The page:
EAE models do not, however, translate exactly to MS in humans, with one major difference being that T-cells in MS are activated in a different compartment than in EAE’s.

The study found that the mice that developed EAE had a prolonged release of the stress hormone norepinephrine, which help’s a person’s body prepare for action. Because these receptors were active for a long period of time, they were then less equipped to fight off the inflammation from EAE.

The mice who developed EAE in this study from stress also did not respond well to interferon beta-1a, an intramuscular injection often used to treat people with various forms of MS.

While this research indicates that there may be a connection between childhood trauma and MS, Kane cautions against viewing childhood trauma as a risk factor for MS. “Obviously most kids who have emotional trauma don’t develop MS,” he says. “And most people with MS have not had serious emotional trauma in childhood. You have to be careful in drawing a direct connection but certainly, the risk based on this evidence is increased.”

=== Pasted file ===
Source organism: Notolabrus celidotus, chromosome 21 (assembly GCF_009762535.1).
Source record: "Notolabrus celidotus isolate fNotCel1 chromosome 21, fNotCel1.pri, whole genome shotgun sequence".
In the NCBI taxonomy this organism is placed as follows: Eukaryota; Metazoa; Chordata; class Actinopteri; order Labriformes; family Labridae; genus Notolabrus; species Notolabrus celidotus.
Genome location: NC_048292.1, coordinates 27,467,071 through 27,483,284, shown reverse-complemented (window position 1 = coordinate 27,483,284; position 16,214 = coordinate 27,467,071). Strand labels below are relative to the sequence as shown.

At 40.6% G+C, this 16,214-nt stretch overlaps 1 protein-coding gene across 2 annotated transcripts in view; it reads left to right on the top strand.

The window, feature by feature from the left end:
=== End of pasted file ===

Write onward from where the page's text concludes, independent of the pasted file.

Kane also says that while childhood trauma could be a risk factor, parents should not necessarily be alarmed. “Having a bad experience in kindergarten or first grade, that’s probably not enough to increase their risk [for MS],” he says. “We need to protect our kids, of course, but we don't want to go too far the other way and never let them experience life.”

Stress and Chronic Health Conditions

Previous studies have explored the link between childhood trauma and chronic conditions. A 2010 study published in the journal Frontiers in Psychology previously indicated that childhood trauma could contribute to chronic illness in adulthood, with mental health and socioeconomic status also playing a role. This study surveyed data from a 2005 Canadian Community Health Survey and found that more traumatic childhood events correlated with increased chronic conditions.

People who experience trauma might be at a higher risk for developing certain conditions. “We’ve known for a long time that people who have gone through trauma have an increased risk for rheumatoid arthritis,” Adam Kaplin, MD, PhD, chief scientific officer of MyMD Pharmaceuticals, tells Verywell. “Early life trauma has led predisposed people to specific health consequences that seem to fall into immune- and hyperactivity-related conditions.”